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Showing content with the highest reputation on 12/03/19 in all areas

  1. 8 points
    Ok, @Spanky got me going to finish up this post. I had put my last coat of finish on the Rocker yesterday and so I went home at lunch to move it into the house and grab some pics. When I left off here I had to do the final sanding of the rockers and lower legs. Then it was wet down the whole rocker to raise the grain and then resand the whole rocker. Dye was applied next and again I had to resand the whole rocker! Once those very joyless tasks were completed I got to apply the finish and then for the first time see what this wood had to offer. Well it didn't disappoint, God made some beautiful wood here and Rickey was the man to find it! The wood is really the big star of this piece and the dye I used really made the figure POP. I hope @treeslayer approves. For the finish it was 3 coats of the Maloof oil/poly then 2 coats of Maloof oil/wax. Each coat was applied with a rag, let to sit and then rubbed down vigorously to remove all the excess. Last night as I was applying the last coat, I couldn't resist to snap a few pics of the figure. It really pops with the oil still wet; So finishing this was a complete joy. Here are a few pics of the chair; Some details. I love the horn detail, it seems so organic to me how it flows. Here's a shot of the headrest and the horns; Top of headrest flows into the front line or edge of the horn; Again you can see that flowing line and see how the cove of the horn flows into the concave area of the headrest; The contours of the bottom of the headrest; Inside of the arm detail; Great figure in the seat; Front leg detail; Leg to seat joints; Rocker to leg interface; And to wrap it up, here are the 3 rockers I've made this year, one from walnut, one out of cherry, and the last from some great Spanky curly maple; Thanks for following. Hopefully I was helpful with posting this build. I can't say enough how much I enjoy this build. I will likely not make another one of these until I get some white oak dried sufficiently. White oak is a slow drying wood, I need to be patient, most of it was milled last year. Total time was surprising to me, it went quicker than I thought it would. I was at 59.5 last post. This post added 3 hrs for all the sanding/wetting/resanding/staining/resanding. Applying the finish of all 5 coats was time consuming also, another 2 hrs. So my total time start to finish was 64.9 hrs, time well spent in my book!!!!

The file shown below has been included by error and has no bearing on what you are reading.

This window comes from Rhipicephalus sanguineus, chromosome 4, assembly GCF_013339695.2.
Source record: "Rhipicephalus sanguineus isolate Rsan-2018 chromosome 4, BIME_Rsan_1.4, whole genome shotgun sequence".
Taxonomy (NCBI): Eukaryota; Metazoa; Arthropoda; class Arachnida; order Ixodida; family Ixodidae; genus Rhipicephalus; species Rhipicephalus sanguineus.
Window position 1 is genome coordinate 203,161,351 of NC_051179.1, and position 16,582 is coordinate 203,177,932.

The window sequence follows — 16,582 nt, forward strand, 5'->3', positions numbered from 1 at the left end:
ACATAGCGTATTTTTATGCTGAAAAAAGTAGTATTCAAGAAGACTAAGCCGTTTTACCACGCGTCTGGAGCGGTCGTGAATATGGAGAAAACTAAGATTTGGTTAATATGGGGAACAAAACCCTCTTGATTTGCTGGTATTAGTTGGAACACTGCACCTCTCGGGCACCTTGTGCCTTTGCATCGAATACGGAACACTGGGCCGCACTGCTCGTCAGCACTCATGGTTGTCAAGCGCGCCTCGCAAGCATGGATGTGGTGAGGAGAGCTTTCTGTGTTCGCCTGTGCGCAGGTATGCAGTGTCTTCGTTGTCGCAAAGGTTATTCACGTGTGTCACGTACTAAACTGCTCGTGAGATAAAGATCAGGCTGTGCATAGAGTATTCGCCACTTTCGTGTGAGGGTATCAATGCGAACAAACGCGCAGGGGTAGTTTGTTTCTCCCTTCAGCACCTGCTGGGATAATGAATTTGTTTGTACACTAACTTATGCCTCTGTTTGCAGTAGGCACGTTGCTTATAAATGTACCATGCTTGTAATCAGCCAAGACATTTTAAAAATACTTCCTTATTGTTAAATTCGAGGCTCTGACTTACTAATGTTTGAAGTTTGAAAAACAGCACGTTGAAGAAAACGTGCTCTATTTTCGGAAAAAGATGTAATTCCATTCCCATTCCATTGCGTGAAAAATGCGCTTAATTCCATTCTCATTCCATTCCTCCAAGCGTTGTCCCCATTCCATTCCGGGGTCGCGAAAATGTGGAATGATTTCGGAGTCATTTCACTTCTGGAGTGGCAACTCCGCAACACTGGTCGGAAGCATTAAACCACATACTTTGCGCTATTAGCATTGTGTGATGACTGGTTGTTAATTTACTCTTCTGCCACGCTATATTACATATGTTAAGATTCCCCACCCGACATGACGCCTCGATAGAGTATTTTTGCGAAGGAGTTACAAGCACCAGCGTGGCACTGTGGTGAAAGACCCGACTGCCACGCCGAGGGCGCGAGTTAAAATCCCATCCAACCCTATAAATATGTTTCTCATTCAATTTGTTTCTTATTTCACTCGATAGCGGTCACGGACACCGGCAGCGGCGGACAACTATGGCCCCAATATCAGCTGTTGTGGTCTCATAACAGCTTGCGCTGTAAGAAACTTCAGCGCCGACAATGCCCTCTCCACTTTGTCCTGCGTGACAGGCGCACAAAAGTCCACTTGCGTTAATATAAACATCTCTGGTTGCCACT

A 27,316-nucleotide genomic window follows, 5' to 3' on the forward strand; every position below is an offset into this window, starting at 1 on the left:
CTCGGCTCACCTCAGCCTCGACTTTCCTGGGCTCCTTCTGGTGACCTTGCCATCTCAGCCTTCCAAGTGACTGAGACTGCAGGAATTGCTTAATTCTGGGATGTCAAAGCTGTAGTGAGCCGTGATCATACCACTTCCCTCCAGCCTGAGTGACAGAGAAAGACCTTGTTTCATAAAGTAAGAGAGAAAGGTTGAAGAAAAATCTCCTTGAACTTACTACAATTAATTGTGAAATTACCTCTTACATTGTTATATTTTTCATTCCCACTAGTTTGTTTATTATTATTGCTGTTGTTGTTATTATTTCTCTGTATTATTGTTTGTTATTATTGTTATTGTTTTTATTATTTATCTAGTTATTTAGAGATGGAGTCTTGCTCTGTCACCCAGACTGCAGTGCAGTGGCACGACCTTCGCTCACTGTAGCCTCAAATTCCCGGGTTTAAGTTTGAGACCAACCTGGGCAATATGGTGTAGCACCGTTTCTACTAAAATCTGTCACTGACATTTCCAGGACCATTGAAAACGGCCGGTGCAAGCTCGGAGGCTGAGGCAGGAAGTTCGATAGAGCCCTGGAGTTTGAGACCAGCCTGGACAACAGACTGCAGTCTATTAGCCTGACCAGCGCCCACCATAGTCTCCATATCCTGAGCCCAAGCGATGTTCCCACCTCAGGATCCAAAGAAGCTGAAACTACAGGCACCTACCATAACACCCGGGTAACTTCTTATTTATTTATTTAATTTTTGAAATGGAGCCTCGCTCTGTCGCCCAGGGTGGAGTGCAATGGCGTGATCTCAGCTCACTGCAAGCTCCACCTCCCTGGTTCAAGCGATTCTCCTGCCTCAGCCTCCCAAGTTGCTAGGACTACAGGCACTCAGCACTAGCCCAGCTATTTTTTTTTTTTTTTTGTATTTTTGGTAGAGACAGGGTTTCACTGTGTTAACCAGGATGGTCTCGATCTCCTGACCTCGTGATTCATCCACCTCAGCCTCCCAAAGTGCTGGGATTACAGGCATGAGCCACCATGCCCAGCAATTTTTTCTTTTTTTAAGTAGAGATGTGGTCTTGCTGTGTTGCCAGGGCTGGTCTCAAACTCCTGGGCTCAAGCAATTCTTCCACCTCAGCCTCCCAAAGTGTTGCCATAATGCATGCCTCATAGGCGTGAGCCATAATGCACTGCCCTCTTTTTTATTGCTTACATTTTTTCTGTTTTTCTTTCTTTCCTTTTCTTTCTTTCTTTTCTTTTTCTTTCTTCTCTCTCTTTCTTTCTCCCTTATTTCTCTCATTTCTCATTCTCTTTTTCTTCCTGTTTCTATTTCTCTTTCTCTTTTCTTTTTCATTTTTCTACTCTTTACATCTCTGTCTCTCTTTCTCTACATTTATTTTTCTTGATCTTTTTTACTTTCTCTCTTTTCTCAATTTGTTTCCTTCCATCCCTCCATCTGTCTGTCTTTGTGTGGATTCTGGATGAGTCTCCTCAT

2. 8 points